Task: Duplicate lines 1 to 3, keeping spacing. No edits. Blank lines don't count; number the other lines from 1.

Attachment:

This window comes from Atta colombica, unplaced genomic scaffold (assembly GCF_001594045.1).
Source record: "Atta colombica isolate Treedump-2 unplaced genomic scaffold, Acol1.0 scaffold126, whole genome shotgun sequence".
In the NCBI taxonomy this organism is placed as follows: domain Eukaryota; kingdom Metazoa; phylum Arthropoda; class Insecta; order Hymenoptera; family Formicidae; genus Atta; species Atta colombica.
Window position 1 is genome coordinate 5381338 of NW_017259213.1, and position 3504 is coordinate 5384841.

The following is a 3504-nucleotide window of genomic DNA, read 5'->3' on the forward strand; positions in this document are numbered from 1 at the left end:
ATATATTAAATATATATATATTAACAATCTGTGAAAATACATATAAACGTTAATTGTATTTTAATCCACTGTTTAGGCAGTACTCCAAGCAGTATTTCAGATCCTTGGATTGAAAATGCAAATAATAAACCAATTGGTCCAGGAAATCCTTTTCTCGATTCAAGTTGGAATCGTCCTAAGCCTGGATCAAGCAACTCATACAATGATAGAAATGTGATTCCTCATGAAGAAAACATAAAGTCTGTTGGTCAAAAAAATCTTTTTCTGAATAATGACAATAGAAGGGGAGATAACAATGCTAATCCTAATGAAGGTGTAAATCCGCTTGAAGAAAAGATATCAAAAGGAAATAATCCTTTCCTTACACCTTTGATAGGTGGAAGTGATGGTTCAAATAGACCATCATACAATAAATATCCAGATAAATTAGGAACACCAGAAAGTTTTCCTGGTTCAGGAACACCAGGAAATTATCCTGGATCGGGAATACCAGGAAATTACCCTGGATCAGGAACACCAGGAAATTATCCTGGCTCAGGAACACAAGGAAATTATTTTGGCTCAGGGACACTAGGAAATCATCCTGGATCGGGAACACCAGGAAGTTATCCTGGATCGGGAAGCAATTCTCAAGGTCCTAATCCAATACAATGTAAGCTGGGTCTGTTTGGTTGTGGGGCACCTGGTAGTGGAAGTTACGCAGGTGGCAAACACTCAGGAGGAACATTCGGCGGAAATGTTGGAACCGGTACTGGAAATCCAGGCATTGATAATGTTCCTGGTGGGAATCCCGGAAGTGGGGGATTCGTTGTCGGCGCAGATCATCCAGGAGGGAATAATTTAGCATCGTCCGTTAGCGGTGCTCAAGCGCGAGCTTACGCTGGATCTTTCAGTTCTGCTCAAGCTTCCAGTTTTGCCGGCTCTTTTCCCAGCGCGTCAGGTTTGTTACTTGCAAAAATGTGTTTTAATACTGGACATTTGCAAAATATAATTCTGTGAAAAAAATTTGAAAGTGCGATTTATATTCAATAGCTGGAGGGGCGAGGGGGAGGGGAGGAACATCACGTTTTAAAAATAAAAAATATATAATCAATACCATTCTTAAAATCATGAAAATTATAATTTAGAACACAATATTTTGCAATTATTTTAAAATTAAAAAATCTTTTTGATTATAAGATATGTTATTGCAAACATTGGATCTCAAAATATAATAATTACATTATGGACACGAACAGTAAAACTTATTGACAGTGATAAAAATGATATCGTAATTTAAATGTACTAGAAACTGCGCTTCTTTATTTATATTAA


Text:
This window comes from Atta colombica, unplaced genomic scaffold (assembly GCF_001594045.1).
Source record: "Atta colombica isolate Treedump-2 unplaced genomic scaffold, Acol1.0 scaffold126, whole genome shotgun sequence".
In the NCBI taxonomy this organism is placed as follows: domain Eukaryota; kingdom Metazoa; phylum Arthropoda; class Insecta; order Hymenoptera; family Formicidae; genus Atta; species Atta colombica.